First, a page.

This building was destroyed by the NATO bombing of the North African state of Libya. It housed a civil society council with a school for special needs children next door. Libya is taking legal action against the imperialists., a photo by Pan-African News Wire File Photos on Flickr.
Bani Walid: an escalating humanitarian crisis
Muammar Gaddafi's stronghold said to be a scene of growing desperation with no power or water and food running low
David Smith in Weshtata, Libya guardian.co.uk, Sunday 4 September 2011 18.01 BST
Bani Walid is a scene of growing desperation according to Libyan rebels.
Libyan rebels say 25 doctors are seeking entry into one of Muammar Gaddafi's besieged strongholds in a bid to avert an escalating humanitarian crisis.
The town of Bani Walid is said to be a scene of growing desperation with no power or water for a week, food running low and Gaddafi loyalists firing in the streets.
Rebels have surrounded the town, one of the last in Libya that remains in the deposed leader's grip. Despite ongoing clashes they were continuing last ditch efforts to negotiate a peaceful surrender. Rebels claimed their first priority is now bringing emergency relief to the population.
At a desert outpost around 60km away, Abusif Ghnyah, a rebel spokesman who comes from Bani Walid, said: "There is no fruit or vegetables and a shortage of water. People are relying on food stored in their house. The city has been without electricity for a week and the houses rely on electricity, even for water. There is nothing at the hospital."
Two of his colleagues had gone to Bani Walid to negotiate passage for 25 doctors, Ghnyah said. "We are not fighters. We want to supply food, medicine and so on. We are preparing for humanitarian intervention. But unless it is 100% safe, we will not go in."
The talks appeared to have broken down because rebels want the doctors and ambulances to go in with an armed convoy. Pro-Gaddafi elements in Bani Walid, 140km southeast of Tripoli, have found this unacceptable.
Ghnyah said 120 people gathered in Bani Walid last week and agreed a negotiated surrender, only for the meeting to be disrupted by Gaddafi loyalists shouting dissent.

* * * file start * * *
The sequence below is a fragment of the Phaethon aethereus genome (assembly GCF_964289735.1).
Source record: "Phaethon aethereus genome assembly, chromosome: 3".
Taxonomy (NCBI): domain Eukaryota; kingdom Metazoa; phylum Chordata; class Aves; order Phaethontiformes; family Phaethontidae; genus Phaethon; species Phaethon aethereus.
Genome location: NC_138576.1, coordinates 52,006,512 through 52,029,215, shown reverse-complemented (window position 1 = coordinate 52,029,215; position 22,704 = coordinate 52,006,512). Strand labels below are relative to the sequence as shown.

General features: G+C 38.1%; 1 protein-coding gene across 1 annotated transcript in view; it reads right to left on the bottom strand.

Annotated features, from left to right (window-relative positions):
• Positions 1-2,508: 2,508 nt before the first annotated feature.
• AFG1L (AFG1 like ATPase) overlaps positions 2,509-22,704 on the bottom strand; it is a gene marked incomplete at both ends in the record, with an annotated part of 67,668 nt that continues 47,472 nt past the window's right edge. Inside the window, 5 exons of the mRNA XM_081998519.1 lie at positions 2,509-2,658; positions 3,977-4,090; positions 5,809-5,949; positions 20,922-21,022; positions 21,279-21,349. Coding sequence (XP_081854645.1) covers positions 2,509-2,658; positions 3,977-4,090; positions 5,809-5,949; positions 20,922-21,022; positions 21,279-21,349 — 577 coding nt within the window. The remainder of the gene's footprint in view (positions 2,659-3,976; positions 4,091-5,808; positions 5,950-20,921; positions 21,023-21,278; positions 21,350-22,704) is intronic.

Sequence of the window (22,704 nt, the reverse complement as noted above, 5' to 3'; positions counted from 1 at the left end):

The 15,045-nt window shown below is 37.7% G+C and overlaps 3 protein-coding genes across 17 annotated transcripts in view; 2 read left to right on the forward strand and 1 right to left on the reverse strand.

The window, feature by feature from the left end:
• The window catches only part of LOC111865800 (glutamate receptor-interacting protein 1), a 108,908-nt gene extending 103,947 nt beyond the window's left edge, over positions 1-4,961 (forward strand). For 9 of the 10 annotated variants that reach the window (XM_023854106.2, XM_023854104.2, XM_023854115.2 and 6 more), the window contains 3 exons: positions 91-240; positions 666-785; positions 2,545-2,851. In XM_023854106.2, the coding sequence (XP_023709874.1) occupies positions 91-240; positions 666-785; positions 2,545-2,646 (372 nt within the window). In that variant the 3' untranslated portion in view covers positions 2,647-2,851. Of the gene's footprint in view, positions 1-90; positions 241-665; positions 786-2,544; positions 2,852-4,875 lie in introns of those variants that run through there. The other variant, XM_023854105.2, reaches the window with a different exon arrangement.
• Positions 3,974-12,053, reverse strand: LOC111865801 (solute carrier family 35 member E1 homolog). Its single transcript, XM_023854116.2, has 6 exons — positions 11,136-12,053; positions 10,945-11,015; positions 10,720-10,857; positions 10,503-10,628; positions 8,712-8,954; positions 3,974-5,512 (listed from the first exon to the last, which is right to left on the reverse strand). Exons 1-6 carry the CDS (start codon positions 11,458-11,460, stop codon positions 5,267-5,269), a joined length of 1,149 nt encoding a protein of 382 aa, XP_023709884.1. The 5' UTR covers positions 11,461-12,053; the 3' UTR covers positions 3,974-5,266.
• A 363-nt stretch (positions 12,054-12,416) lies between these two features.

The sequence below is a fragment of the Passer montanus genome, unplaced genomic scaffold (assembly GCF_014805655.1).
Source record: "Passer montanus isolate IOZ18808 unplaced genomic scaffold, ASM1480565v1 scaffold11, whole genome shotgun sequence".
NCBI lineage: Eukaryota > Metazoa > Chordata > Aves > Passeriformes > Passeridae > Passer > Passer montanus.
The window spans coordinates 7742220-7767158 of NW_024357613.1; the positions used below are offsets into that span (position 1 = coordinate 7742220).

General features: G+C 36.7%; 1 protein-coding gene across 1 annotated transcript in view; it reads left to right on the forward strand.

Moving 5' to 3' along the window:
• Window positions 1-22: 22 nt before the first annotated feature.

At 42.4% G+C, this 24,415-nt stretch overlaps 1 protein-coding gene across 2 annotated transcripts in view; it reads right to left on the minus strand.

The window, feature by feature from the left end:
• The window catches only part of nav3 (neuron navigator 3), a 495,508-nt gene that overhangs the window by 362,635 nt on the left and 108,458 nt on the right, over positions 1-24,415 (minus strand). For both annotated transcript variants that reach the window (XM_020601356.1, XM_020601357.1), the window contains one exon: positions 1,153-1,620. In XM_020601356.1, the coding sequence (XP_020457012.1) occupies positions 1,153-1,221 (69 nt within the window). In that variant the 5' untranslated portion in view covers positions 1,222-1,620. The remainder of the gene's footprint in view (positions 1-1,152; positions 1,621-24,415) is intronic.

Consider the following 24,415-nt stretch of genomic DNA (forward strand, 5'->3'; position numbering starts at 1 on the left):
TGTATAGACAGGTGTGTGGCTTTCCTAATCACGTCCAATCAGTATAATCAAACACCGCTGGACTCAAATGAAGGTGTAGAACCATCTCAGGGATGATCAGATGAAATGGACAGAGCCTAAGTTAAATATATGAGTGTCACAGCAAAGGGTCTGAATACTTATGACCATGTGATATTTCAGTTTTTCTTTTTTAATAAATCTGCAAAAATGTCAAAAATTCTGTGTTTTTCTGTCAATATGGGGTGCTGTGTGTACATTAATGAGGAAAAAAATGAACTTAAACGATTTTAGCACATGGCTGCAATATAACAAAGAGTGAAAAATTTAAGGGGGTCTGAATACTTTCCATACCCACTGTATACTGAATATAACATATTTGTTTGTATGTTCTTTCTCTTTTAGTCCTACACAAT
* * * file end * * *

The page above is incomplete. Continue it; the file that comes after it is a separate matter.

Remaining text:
Ghnyah claimed that around 20 loyalist gunmen are causing mayhem in the town, "most likely" on the instructions of Gaddafi himself.
"We have heard some of the Gaddafi gangs controlling Bani Walid are making trouble for the people. They are firing into the air and threatening people. They are giving guns to children. They are destroying the city."
On Saturday the rebels claimed that Bani Walid's radio station was under their control and flags had been raised in defiance.
Ghnyah added: "The whole population of Bani Walid is with us but they are frightened for their lives. Their lives are not safe if they say they are with the 17th of February [the date of the counter-revolution began]. I heard yesterday the streets are empty of people except these gangs."
Many of the rebel fighters moving up to 10km west of Bani Walid in pickup trucks with mounted artillery guns hail from the town and belong to its dominant tribe, the Warfala. They say they are unwilling to take it by force and risk civilian casualties unless entirely necessary. Various deadlines for surrender have come and gone.
Ghnyah added: "We have told them they are our brothers, our elders, and we are not going there for bloodshed. We are patient because we want to save the lives of people. We don't want to fire one shot, we don't want to hurt the people."
But asked how just 20 Gaddafi sympathisers could be holding a town of 60,000 people hostage, Ghnyah replied: "That's a good question."
Rebel officials have given conflicting statements about the situation in Bani Walid and other loyalist areas. Dao Salhin Eljadek, a colonel in the Tripoli Military Council, contradicted earlier reports by suggesting that Gaddafi's sons, Saif and Saadi, are still in Bani Walid.
"Saif is in Bani Walid and has given about 80 FN guns to snipers and mercenaries," he said. "Saif is causing problems and is causing us to fight each other. The people of Bani Walid should abandon him."
He added: "I know Saadi is in Bani Walid and negotiating a surrender. If they give up, they will be given a fair trial. Everyone who was working with the Gaddafi regime, as soon as surrendering, will be treated humanely and kept safe under our control until going to court."
Asked to estimate the strength of Gaddafi's forces, Eljadek commented: "Numbers don't matter. We'll do our best for the country."
Meanwhile Nato reported bombing an ammunition storage facility near Bani Walid. It also bombed a military barracks, a police camp and several other targets near Gaddafi's hometown of Sirte on Saturday night, as well as targets near Hun, a possible staging ground in the desert halfway between Sirte and Sabha.
National Transitional Council officials announced plans to bring their heavily-armed fighters under control and try to integrate thousands of them into the police force and find jobs for others.
Interim interior minister Ahmad Darat said: "We only need the revolutionaries for the first month. We have a plan we will announce today to include 3,000 of the revolutionaries in the interior ministry who will be trained and will work in national security.
"The rest of them work in business or are builders etc - they don't want to be in the police. They will give up their weapons. It's just a matter of time and organisation."
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